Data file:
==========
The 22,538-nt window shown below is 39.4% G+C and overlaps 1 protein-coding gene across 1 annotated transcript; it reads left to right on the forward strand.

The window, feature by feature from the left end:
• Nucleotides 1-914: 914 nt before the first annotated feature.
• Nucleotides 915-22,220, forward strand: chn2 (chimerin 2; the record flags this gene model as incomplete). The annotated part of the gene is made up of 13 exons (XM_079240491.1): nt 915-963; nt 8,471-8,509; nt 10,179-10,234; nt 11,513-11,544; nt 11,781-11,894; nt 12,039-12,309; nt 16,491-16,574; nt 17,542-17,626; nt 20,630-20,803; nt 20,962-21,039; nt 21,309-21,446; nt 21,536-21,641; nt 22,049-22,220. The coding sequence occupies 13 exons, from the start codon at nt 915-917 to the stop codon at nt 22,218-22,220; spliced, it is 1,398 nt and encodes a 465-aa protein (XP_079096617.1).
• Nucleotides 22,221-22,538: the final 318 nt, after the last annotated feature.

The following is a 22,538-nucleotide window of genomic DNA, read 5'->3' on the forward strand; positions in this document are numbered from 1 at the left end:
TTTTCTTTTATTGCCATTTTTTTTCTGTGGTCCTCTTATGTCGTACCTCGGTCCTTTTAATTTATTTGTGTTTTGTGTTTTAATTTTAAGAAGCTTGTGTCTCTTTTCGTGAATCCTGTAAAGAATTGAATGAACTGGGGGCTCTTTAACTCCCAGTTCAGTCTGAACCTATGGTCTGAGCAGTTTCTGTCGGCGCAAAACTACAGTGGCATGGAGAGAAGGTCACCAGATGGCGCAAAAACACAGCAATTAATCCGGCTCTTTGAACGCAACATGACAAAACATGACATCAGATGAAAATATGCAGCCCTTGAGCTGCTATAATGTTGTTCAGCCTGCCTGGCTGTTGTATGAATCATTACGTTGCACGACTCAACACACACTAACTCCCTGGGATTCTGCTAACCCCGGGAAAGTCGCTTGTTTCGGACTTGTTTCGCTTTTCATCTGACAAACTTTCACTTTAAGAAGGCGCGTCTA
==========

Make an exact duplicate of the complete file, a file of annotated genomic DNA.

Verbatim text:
The 22,538-nt window shown below is 39.4% G+C and overlaps 1 protein-coding gene across 1 annotated transcript; it reads left to right on the forward strand.

The window, feature by feature from the left end:
• Nucleotides 1-914: 914 nt before the first annotated feature.
• Nucleotides 915-22,220, forward strand: chn2 (chimerin 2; the record flags this gene model as incomplete). The annotated part of the gene is made up of 13 exons (XM_079240491.1): nt 915-963; nt 8,471-8,509; nt 10,179-10,234; nt 11,513-11,544; nt 11,781-11,894; nt 12,039-12,309; nt 16,491-16,574; nt 17,542-17,626; nt 20,630-20,803; nt 20,962-21,039; nt 21,309-21,446; nt 21,536-21,641; nt 22,049-22,220. The coding sequence occupies 13 exons, from the start codon at nt 915-917 to the stop codon at nt 22,218-22,220; spliced, it is 1,398 nt and encodes a 465-aa protein (XP_079096617.1).
• Nucleotides 22,221-22,538: the final 318 nt, after the last annotated feature.

The following is a 22,538-nucleotide window of genomic DNA, read 5'->3' on the forward strand; positions in this document are numbered from 1 at the left end:
TTTTCTTTTATTGCCATTTTTTTTCTGTGGTCCTCTTATGTCGTACCTCGGTCCTTTTAATTTATTTGTGTTTTGTGTTTTAATTTTAAGAAGCTTGTGTCTCTTTTCGTGAATCCTGTAAAGAATTGAATGAACTGGGGGCTCTTTAACTCCCAGTTCAGTCTGAACCTATGGTCTGAGCAGTTTCTGTCGGCGCAAAACTACAGTGGCATGGAGAGAAGGTCACCAGATGGCGCAAAAACACAGCAATTAATCCGGCTCTTTGAACGCAACATGACAAAACATGACATCAGATGAAAATATGCAGCCCTTGAGCTGCTATAATGTTGTTCAGCCTGCCTGGCTGTTGTATGAATCATTACGTTGCACGACTCAACACACACTAACTCCCTGGGATTCTGCTAACCCCGGGAAAGTCGCTTGTTTCGGACTTGTTTCGCTTTTCATCTGACAAACTTTCACTTTAAGAAGGCGCGTCTA